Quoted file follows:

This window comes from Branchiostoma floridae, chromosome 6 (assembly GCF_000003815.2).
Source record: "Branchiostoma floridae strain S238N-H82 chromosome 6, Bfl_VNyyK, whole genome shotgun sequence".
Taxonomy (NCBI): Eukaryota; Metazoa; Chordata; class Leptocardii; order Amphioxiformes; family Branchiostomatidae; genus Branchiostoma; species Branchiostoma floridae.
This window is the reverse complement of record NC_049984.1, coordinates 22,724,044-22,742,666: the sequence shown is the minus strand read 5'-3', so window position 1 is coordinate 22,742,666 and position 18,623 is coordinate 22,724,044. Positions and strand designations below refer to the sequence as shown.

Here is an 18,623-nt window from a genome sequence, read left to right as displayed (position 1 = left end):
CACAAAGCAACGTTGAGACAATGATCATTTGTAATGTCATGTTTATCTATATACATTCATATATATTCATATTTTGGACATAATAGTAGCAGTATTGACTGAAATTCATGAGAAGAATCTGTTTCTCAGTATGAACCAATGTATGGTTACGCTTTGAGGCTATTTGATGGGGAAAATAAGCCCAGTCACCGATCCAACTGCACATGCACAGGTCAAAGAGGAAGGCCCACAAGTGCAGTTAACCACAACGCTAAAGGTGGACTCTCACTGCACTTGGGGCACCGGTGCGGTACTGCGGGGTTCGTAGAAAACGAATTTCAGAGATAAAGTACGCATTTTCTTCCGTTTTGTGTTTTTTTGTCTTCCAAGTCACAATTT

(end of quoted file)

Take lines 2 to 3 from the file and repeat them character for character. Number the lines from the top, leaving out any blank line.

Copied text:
Source record: "Branchiostoma floridae strain S238N-H82 chromosome 6, Bfl_VNyyK, whole genome shotgun sequence".
Taxonomy (NCBI): Eukaryota; Metazoa; Chordata; class Leptocardii; order Amphioxiformes; family Branchiostomatidae; genus Branchiostoma; species Branchiostoma floridae.